Once in a while, however, you get glimpses of the old car that was so impressive to you in its youth, and they become reasons to celebrate. For example, I still try to lock my car with the remote every time I exit, and every now and then - perhaps 1 or 2 times out of 10 - it actually works. Whenever that happens, I give a little fist pump in appreciation.

In other words, you learn to savor the small victories.

Back to my track workout now: as I checked the halfway split of my first 1600m repeat, it read 2:56. I felt like I was cruising comfortably, so I maintained the same cadence and effort level, ultimately crossing the line in 5:58. And then I gave a little fist pump in appreciation.

It was the first sub-6 mile I’ve run in a workout for at least a year.

For as long as I’ve been doing track workouts, the six-minute threshold for my mile (or 1600m, depending on the venue) repeats has been my own personal Mendoza Line to determine whether I had any tangible speed in my legs at all. In my marathon racing days, I could rattle off a string of 5 to 6 repeats in the 5:30s to 5:40s, or 8 to 10 near 6:00 even – but ever since my two-fold conversion to ultrarunning and minimalist footwear, the fastest intervals I could muster in a workout have been in the 6:05-6:15 range.

Between completely revamping my form and practically eliminating speed work from my weekly regimen, the times when I show flashes of my old self – or more tellingly, when I feel like I’m flying the way I used to – are few and far between. So the fact that I cruised a sub-6 mile while maintaining good form without feeling like my legs or lungs were blowing up was a very welcome surprise.

This isn’t to say that I’ve turned any kind of corner, though; the other repeats of the workout clocked in at 6:04 to 6:15 as usual. Rather, it was an opportunity to celebrate a small victory, in recognition that those moments will probably be more fleeting as the years go by.


Me, with approximately ??? lifetime miles (definitely a lot)

I don’t have any intention of returning to road racing, and I don’t know that I’ll ever reach the ambitious PR milestones that used to fuel my workouts for months on end. And as my training ramps up in preparation for this craziness I’ve gotten myself into, track workouts will become a thing of the past, with the vast majority of my mileage spent on hilly trails instead of flat, hard surfaces. (There’s also probably an age factor in this equation, but since I refuse to acknowledge that I’m getting older, I can’t really quantify it here.)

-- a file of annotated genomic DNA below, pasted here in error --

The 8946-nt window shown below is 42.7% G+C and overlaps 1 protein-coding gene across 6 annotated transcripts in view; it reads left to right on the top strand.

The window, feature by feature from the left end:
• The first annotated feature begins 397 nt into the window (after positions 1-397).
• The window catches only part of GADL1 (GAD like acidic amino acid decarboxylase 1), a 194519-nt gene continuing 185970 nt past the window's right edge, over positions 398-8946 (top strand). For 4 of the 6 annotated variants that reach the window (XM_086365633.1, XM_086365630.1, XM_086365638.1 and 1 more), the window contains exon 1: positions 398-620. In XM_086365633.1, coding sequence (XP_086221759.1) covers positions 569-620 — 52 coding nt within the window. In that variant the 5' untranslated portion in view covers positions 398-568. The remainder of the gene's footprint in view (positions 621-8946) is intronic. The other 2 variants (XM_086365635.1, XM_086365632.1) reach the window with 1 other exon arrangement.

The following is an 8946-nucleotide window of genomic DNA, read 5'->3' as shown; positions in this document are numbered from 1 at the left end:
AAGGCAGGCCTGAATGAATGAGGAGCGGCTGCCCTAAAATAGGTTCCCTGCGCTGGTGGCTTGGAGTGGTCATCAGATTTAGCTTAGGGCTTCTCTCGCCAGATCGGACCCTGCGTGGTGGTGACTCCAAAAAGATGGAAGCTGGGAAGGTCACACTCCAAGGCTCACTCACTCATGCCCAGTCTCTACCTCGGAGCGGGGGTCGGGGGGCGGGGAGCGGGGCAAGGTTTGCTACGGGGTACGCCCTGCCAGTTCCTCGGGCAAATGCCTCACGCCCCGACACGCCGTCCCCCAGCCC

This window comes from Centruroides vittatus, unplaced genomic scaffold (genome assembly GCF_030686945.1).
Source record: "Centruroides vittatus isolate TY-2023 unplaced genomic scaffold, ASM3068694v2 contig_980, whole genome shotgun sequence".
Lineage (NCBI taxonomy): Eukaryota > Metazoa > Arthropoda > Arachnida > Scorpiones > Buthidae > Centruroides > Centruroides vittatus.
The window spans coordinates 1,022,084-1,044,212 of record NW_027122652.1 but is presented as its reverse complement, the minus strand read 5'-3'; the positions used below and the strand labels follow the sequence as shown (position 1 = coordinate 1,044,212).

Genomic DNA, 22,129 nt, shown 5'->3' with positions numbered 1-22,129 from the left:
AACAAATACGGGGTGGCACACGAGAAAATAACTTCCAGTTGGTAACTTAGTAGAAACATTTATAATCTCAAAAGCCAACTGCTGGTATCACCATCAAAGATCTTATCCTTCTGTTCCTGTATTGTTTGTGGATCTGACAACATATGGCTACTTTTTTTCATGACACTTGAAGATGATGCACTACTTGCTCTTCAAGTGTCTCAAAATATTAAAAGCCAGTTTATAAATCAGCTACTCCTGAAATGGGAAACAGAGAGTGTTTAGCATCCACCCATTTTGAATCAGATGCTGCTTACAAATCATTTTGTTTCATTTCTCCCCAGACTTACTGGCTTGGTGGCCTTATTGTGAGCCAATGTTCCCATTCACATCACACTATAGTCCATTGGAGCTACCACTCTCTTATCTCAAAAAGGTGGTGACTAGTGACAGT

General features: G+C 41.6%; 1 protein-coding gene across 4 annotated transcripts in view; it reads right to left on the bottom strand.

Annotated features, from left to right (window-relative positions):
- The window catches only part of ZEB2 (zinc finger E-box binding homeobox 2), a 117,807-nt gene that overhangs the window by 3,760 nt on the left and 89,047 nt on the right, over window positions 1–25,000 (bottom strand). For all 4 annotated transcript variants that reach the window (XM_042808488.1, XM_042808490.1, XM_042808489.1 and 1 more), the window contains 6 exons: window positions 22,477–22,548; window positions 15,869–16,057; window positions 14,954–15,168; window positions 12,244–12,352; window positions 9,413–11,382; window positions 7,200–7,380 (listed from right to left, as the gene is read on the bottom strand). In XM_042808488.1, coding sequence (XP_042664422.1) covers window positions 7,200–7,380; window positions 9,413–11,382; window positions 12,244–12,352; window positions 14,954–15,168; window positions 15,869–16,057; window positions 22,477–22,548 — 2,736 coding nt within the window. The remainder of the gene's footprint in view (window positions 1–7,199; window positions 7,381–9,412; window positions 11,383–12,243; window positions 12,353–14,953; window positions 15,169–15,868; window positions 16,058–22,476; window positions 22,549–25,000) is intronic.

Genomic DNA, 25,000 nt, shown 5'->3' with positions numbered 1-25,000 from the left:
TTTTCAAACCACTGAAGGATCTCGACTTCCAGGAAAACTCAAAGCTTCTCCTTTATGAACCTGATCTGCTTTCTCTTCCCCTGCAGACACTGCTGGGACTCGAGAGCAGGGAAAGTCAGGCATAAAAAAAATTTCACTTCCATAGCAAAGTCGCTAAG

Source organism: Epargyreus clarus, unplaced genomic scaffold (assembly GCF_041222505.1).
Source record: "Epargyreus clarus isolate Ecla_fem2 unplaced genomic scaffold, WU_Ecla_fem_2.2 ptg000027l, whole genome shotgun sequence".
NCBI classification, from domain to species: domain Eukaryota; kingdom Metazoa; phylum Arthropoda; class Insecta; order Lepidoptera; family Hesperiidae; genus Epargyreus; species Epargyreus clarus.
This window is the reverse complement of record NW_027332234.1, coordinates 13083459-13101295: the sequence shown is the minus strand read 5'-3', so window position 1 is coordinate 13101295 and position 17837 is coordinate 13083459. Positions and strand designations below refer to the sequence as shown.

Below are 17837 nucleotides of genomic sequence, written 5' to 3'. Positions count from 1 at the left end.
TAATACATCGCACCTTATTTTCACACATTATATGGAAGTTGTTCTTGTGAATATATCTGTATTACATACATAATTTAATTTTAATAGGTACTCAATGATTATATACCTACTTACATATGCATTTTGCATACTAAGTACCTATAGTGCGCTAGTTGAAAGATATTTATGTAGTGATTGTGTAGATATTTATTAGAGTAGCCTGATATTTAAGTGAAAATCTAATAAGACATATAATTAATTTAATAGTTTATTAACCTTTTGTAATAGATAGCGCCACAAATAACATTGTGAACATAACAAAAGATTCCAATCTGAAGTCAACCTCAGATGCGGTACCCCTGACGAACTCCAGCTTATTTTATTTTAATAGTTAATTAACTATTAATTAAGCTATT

I guess the best way for me to sum it all up is like this: I have no desire to turn myself into a sports car again, but I’m happy to keep rolling along as a dependable high-mileage vehicle - one that has a lot of little quirks and is falling apart in several small ways, but still manages to make it from Point A to Point B all in one piece. As long as I keep on rolling wherever I want to go, that's enough to keep me satisfied.

*
And since we're on the topic of old cars and old times, let's go with an old song by my favorite band from my middle school years: the almighty Rush. I spent more hours playing air guitar to this song than you'd even believe if I told you, so I won't. In a related story, I don't remember having any girlfriends in middle school.

Rush, "Red Barchetta" (click to play):




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January 22, 2011

CamelBak Groove Bottle Review and Giveaway

I remember when drinking water used to be so simple.

There was a time when you didn’t have to worry about tap water impurities, plastic bottle toxins, or contributing to a Great Pacific Garbage Patch. Or maybe it’s more accurate to say that we didn’t know that we should worry about such things.

Times have changed, though – and fortunately, water bottle technology has kept pace with all of the concerns that modern consumers have about the once-simple act of drinking water. Exhibit A is CamelBak’s Groove, a reusable bottle that’s a culmination of several of the company’s recent innovations.

CamelBak Groove

The Groove is a 20-oz bottle made from 100% BPA-free Tritan plastic, with a stainless steel version available as well. It has conveniences such as a thumb loop for convenient carrying or clipping onto a bag, a “flip and sip” straw which prevents leaking when closed, and a Big Bite valve to provide a larger volume of fluid per sip. Most importantly, though, is that the bottle contains its own replaceable filtration system that can purify water from any tap source.

CamelBak’s filtration device sits inside the straw, making it less top heavy than other bottles with filters in the cap. The filter is made of coconut carbon, a plant-based (and therefore sustainable) source that effectively absorbs particulates and chemicals for up to 300 refills. With the filter removed, the remainder of the bottle is completely dishwasher safe, and when the filter’s life span is expired, you can use replacement filters to continue using the bottle for as long as you like.